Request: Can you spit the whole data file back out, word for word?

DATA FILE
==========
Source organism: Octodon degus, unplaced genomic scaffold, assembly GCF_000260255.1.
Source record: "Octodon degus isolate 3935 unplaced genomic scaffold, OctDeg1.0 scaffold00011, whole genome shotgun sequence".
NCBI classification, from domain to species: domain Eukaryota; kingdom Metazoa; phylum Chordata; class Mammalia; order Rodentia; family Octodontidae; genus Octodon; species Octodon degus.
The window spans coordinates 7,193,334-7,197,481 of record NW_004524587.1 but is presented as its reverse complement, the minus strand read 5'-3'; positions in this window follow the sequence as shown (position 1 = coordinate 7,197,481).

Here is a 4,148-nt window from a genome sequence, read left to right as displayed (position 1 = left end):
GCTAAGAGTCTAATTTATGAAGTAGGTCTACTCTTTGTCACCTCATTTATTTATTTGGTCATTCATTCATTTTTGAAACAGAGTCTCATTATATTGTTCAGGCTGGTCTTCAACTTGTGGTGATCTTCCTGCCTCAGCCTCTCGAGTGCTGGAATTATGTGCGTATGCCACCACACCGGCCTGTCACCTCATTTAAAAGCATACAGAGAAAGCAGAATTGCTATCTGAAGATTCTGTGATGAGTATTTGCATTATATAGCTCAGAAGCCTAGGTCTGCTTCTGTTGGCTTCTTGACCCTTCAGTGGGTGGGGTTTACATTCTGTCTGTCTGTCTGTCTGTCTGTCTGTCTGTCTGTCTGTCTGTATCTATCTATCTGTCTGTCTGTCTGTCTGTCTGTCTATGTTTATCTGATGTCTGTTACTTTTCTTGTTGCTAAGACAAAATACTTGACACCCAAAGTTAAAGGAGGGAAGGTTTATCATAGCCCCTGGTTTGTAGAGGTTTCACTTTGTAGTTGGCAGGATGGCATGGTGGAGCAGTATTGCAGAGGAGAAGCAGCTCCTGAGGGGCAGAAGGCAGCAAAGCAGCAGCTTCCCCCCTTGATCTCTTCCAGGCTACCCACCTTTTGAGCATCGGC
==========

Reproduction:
Source organism: Octodon degus, unplaced genomic scaffold, assembly GCF_000260255.1.
Source record: "Octodon degus isolate 3935 unplaced genomic scaffold, OctDeg1.0 scaffold00011, whole genome shotgun sequence".
NCBI classification, from domain to species: domain Eukaryota; kingdom Metazoa; phylum Chordata; class Mammalia; order Rodentia; family Octodontidae; genus Octodon; species Octodon degus.
The window spans coordinates 7,193,334-7,197,481 of record NW_004524587.1 but is presented as its reverse complement, the minus strand read 5'-3'; positions in this window follow the sequence as shown (position 1 = coordinate 7,197,481).

Here is a 4,148-nt window from a genome sequence, read left to right as displayed (position 1 = left end):
GCTAAGAGTCTAATTTATGAAGTAGGTCTACTCTTTGTCACCTCATTTATTTATTTGGTCATTCATTCATTTTTGAAACAGAGTCTCATTATATTGTTCAGGCTGGTCTTCAACTTGTGGTGATCTTCCTGCCTCAGCCTCTCGAGTGCTGGAATTATGTGCGTATGCCACCACACCGGCCTGTCACCTCATTTAAAAGCATACAGAGAAAGCAGAATTGCTATCTGAAGATTCTGTGATGAGTATTTGCATTATATAGCTCAGAAGCCTAGGTCTGCTTCTGTTGGCTTCTTGACCCTTCAGTGGGTGGGGTTTACATTCTGTCTGTCTGTCTGTCTGTCTGTCTGTCTGTCTGTCTGTCTGTATCTATCTATCTGTCTGTCTGTCTGTCTGTCTGTCTATGTTTATCTGATGTCTGTTACTTTTCTTGTTGCTAAGACAAAATACTTGACACCCAAAGTTAAAGGAGGGAAGGTTTATCATAGCCCCTGGTTTGTAGAGGTTTCACTTTGTAGTTGGCAGGATGGCATGGTGGAGCAGTATTGCAGAGGAGAAGCAGCTCCTGAGGGGCAGAAGGCAGCAAAGCAGCAGCTTCCCCCCTTGATCTCTTCCAGGCTACCCACCTTTTGAGCATCGGC